This summer MMoA is honored to present Missing Narratives, a special exhibition of prints, paintings, and sculpture by African American artists, on loan from the collection of Bill and Paula Alice Mitchell.
Missing Narratives features 28 works of art representing 19 artists, including Romare Bearden (1914-1988), Dr. Curlee Raven Holton (b. 1951), Valerie J. Maynard (b. 1937), and Robin Holder (b. 1952). With bold lines, bright colors, and intense imagery, these artists capture observations of everyday life, from quiet family moments to raucous street festivals. They also commemorate historic occasions such as the aftermath of Hurricane Katrina and the election of President Obama. Presented from the perspective of the collectors, each piece is accompanied by a recollection from the Mitchells of how it was acquired, including stories and memories shared with them by the artists.
Bill and Paula Mitchell have recently returned to New England after living in Maryland for nearly fifty years. To hear them tell it, there was a time before June 18, 2011, and a time after. On that date, Bill and Paula spent three hours viewing the John and Vivian Hewitt Collection of African American Art at the Harvey B. Gantt Museum of African-American Arts + Culture in Charlotte, NC, absorbing everything on the walls. It was their introduction to a whole new world of art and artists.
The Mitchells are not only collectors of African American art, but allies. As recently as eleven years ago, when Bill and Paula began this collection, the mere fact that an artist was Black reduced the value of his or her art. According to a conversation with Nelson L. Stevens (b. 1938), whose serigraph Spirit Sister is included in this exhibition, galleries would not represent Black artists, nor were American museums interested in acquiring their work. “A good piece of art has to make you look, then make you keep looking,” says Bill Mitchell. “These artists have had to work even harder just to get you to look.”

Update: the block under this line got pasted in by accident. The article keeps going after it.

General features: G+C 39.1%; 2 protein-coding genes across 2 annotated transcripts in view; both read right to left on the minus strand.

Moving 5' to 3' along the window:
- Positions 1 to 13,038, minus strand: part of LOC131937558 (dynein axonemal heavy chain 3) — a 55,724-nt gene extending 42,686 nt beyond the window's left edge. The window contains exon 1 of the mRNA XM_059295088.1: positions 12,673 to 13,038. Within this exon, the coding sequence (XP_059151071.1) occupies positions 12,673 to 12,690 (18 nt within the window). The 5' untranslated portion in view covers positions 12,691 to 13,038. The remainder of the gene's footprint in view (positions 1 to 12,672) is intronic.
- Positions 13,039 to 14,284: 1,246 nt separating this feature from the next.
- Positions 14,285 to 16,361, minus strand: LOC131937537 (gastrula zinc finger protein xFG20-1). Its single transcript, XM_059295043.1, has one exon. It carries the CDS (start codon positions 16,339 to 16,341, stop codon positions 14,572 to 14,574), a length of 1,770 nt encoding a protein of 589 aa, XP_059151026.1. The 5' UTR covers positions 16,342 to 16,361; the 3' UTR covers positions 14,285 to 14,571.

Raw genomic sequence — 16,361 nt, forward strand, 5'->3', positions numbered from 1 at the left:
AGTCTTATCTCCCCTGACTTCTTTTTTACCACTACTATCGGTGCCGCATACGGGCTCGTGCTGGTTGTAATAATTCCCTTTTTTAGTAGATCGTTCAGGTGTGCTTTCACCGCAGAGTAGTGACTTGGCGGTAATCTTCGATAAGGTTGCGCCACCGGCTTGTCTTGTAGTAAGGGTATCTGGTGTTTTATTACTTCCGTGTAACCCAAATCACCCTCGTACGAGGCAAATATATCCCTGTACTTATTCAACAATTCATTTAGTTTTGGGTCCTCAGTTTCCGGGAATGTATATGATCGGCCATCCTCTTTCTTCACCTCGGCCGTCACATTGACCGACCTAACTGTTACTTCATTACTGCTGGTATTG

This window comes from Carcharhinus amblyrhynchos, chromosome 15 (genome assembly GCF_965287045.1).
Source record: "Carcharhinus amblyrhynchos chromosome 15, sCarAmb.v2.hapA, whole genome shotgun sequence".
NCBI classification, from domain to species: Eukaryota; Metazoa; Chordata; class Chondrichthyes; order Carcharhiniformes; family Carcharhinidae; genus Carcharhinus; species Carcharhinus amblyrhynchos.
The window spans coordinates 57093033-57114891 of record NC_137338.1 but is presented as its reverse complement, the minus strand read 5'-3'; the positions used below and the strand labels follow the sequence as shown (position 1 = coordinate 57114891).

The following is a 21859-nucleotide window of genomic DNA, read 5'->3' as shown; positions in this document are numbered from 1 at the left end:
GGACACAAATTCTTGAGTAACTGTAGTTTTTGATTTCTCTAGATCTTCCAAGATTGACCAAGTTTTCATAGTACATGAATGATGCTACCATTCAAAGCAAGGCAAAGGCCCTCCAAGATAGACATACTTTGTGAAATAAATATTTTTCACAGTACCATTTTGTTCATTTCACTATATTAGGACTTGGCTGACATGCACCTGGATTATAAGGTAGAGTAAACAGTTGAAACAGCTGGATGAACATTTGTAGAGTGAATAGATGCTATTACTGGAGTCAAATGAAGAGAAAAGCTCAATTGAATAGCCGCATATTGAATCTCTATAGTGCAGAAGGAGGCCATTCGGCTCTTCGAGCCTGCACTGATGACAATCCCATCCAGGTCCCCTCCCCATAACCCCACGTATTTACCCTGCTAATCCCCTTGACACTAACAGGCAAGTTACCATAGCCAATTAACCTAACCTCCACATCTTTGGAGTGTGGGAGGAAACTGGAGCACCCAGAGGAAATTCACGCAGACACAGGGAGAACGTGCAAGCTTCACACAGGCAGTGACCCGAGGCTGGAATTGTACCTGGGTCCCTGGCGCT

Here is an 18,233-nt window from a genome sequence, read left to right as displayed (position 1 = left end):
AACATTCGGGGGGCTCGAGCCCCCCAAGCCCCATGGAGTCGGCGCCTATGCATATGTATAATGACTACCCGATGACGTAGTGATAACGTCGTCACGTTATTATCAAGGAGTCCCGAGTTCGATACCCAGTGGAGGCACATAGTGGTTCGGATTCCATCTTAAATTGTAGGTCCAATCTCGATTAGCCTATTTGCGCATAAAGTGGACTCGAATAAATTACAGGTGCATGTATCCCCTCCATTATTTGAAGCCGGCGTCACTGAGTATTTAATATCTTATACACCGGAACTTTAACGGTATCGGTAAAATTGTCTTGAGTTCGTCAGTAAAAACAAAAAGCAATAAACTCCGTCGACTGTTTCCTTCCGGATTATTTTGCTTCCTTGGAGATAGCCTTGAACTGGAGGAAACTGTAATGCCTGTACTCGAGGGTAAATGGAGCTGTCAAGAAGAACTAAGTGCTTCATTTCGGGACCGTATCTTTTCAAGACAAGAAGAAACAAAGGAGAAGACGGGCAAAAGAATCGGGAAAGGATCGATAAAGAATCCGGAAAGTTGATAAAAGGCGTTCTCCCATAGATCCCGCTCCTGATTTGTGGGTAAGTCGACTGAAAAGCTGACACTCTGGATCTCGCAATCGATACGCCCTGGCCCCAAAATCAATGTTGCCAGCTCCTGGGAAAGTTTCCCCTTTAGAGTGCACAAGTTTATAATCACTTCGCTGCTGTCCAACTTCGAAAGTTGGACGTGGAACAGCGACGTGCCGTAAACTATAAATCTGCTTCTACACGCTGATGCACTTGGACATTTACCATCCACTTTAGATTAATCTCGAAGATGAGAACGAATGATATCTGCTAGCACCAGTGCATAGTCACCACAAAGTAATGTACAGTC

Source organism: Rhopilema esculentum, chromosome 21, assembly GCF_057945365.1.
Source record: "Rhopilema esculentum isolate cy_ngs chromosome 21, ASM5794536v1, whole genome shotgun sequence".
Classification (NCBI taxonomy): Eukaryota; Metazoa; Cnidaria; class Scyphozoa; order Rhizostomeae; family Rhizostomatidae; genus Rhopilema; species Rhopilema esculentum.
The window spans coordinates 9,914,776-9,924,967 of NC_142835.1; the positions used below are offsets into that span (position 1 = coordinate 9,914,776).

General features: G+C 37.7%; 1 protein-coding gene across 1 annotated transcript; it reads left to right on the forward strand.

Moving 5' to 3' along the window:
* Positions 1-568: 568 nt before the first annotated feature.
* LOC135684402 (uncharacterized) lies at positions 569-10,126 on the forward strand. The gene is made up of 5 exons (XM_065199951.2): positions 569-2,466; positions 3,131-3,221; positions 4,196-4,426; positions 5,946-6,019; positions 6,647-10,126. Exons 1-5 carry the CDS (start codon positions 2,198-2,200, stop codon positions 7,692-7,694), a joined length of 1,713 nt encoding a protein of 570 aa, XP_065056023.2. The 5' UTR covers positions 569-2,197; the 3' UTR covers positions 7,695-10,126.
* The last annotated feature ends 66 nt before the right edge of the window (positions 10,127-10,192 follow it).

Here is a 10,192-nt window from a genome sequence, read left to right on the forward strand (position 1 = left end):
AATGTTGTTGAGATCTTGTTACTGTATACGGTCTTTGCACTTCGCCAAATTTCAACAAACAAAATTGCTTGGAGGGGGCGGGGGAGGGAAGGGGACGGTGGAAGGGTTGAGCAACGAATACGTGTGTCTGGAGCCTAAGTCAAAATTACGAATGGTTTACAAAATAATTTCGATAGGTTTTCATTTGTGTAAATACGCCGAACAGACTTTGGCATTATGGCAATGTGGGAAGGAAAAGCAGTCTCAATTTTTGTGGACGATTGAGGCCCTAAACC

The earliest artists represented in Missing Narratives were born in the 1910s and 1920s; while others are active today. Their artwork spans the period from women’s suffrage to the Civil Rights March on Washington, D.C., and the Black Lives Matter movement. Over this period, the story of America’s identity has been challenged again and again, and yet, as Paula Mitchell points out, “there are entire narratives still missing.”